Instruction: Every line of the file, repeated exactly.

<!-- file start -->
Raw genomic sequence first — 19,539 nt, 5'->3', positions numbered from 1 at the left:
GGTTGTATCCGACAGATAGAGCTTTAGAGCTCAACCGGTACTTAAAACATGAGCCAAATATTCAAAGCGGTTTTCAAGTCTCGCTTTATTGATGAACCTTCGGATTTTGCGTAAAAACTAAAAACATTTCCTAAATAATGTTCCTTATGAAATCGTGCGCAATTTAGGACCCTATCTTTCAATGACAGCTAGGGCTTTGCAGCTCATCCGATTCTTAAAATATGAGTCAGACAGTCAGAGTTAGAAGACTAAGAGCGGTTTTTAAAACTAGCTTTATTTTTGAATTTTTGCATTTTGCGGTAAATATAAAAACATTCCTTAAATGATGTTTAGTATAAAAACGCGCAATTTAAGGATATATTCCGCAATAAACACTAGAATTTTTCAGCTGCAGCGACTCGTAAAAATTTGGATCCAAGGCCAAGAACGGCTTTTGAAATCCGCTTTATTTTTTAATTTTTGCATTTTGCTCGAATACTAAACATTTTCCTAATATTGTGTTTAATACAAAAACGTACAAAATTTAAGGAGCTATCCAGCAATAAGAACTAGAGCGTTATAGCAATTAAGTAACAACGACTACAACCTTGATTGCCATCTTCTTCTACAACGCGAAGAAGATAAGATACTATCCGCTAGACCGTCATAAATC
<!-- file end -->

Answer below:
Raw genomic sequence first — 19,539 nt, 5'->3', positions numbered from 1 at the left:
GGTTGTATCCGACAGATAGAGCTTTAGAGCTCAACCGGTACTTAAAACATGAGCCAAATATTCAAAGCGGTTTTCAAGTCTCGCTTTATTGATGAACCTTCGGATTTTGCGTAAAAACTAAAAACATTTCCTAAATAATGTTCCTTATGAAATCGTGCGCAATTTAGGACCCTATCTTTCAATGACAGCTAGGGCTTTGCAGCTCATCCGATTCTTAAAATATGAGTCAGACAGTCAGAGTTAGAAGACTAAGAGCGGTTTTTAAAACTAGCTTTATTTTTGAATTTTTGCATTTTGCGGTAAATATAAAAACATTCCTTAAATGATGTTTAGTATAAAAACGCGCAATTTAAGGATATATTCCGCAATAAACACTAGAATTTTTCAGCTGCAGCGACTCGTAAAAATTTGGATCCAAGGCCAAGAACGGCTTTTGAAATCCGCTTTATTTTTTAATTTTTGCATTTTGCTCGAATACTAAACATTTTCCTAATATTGTGTTTAATACAAAAACGTACAAAATTTAAGGAGCTATCCAGCAATAAGAACTAGAGCGTTATAGCAATTAAGTAACAACGACTACAACCTTGATTGCCATCTTCTTCTACAACGCGAAGAAGATAAGATACTATCCGCTAGACCGTCATAAATC